Today I had the pleasure of sitting through traffic court. My case was 50th in order and I got to see about 30 people all of whom pled “guilty” or “no contest” to an average of three charges per person. 20 people or 40%, got bench warrants as “no shows”. Some were deemed a flight risk and assigned $15,000 in bail. Most, as the judge passed them to Madame Clerk, were termed mere “standard procedure”. Of the ones that appeared, most missed their first appearance date and had the additional “failure to appear charge” with a $235 fine. “Set by Sacramento. So, direct your complaints there,” said the judge. Next most common was possession of marijuana with a fee of 158$, “the only misdemeanor for which the California legislature actually bans jail time. Don’t ask me why,” remarked the judge. Speeding, running stop signs, illegal left turns, no insurance, and everybody pled “guilty” “guilty”, “guilty, your honor”.

Most speeding infractions were eligible for traffic school for an additional 24$. (Only one person declined.) Those who could not afford to pay had the option of “working it off”. One woman who came with a small child was there because she did not work off her fine the first time around. “I was pregnant, your honor.” She was given an additional six months to account for a 540$ fine.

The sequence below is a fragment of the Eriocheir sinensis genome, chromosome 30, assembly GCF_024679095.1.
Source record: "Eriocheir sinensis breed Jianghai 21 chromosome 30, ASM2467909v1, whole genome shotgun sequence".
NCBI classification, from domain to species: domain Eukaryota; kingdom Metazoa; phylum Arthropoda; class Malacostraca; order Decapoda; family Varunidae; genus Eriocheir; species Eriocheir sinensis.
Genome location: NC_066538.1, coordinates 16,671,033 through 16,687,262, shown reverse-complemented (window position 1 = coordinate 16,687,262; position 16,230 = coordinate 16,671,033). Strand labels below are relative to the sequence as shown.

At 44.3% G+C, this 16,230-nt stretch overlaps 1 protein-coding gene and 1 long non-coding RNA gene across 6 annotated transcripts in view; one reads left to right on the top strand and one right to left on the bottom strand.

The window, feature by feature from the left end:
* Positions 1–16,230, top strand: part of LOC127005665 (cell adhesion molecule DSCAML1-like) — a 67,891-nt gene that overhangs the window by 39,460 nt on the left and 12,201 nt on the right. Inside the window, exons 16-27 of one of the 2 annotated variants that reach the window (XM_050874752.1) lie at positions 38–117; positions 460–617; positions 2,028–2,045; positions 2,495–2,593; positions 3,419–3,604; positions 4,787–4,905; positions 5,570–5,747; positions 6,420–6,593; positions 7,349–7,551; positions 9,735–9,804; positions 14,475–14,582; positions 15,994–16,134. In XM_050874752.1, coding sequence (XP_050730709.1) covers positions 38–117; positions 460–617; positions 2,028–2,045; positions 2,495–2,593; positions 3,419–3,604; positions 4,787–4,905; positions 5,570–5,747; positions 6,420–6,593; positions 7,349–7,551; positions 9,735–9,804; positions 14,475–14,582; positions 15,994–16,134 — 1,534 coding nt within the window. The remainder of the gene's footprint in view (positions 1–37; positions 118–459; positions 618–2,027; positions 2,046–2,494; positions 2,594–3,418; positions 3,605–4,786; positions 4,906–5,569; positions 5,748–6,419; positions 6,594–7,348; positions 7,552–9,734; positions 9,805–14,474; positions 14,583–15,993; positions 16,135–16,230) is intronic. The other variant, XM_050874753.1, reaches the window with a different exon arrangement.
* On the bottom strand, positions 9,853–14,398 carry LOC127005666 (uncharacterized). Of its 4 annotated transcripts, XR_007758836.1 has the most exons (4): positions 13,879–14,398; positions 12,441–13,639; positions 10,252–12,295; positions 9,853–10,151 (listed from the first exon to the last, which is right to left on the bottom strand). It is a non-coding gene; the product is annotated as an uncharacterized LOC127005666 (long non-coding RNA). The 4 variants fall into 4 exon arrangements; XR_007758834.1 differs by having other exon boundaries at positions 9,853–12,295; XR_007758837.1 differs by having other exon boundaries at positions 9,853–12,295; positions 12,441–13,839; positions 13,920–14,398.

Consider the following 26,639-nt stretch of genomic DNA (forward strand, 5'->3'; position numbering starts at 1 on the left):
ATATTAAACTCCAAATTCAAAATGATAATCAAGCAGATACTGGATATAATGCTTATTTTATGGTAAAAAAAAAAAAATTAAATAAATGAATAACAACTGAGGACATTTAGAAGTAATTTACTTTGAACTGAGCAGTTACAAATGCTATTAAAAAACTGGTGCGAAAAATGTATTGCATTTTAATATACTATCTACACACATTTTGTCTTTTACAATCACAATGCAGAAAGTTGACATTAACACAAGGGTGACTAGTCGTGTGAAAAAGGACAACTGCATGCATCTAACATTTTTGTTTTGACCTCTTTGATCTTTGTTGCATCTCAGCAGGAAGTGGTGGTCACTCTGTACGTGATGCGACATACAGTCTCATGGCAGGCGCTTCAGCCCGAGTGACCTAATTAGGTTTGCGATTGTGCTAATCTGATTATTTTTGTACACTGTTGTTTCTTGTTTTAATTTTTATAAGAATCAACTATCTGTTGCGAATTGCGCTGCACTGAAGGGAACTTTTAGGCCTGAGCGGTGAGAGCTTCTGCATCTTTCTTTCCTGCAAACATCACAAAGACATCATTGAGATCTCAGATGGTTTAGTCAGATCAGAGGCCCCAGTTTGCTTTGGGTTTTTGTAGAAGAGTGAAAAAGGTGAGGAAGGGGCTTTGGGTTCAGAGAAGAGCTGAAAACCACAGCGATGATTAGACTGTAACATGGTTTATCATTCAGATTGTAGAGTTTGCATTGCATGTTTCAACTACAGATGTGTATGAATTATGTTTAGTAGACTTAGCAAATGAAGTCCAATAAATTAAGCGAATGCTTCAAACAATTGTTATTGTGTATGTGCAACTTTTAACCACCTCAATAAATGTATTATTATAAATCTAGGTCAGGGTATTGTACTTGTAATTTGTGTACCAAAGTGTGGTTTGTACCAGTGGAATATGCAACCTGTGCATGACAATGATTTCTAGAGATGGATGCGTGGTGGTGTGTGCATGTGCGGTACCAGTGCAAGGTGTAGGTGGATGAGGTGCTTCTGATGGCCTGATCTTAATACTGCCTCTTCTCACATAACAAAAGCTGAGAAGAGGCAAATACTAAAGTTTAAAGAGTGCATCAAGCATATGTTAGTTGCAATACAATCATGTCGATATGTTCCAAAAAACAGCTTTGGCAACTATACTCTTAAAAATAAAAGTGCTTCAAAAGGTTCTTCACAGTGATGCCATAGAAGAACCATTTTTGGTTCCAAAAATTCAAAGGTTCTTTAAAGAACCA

The case which compels itself to be featured started out quite uneventfully; a charge for “illegal u-turn”, on the highway as it turned out 178$; and “failure to keep a logbook” 540$. The judge asked the tractor trailer driver who evidently was responsible for keeping some kind of record, “How bad was your log?” “I failed to record a filling stop, your honor.” The judge continued scanning the report, “I see there was an accident. So you learned the hard way not to make a u-turn on the highway. How serious was it?”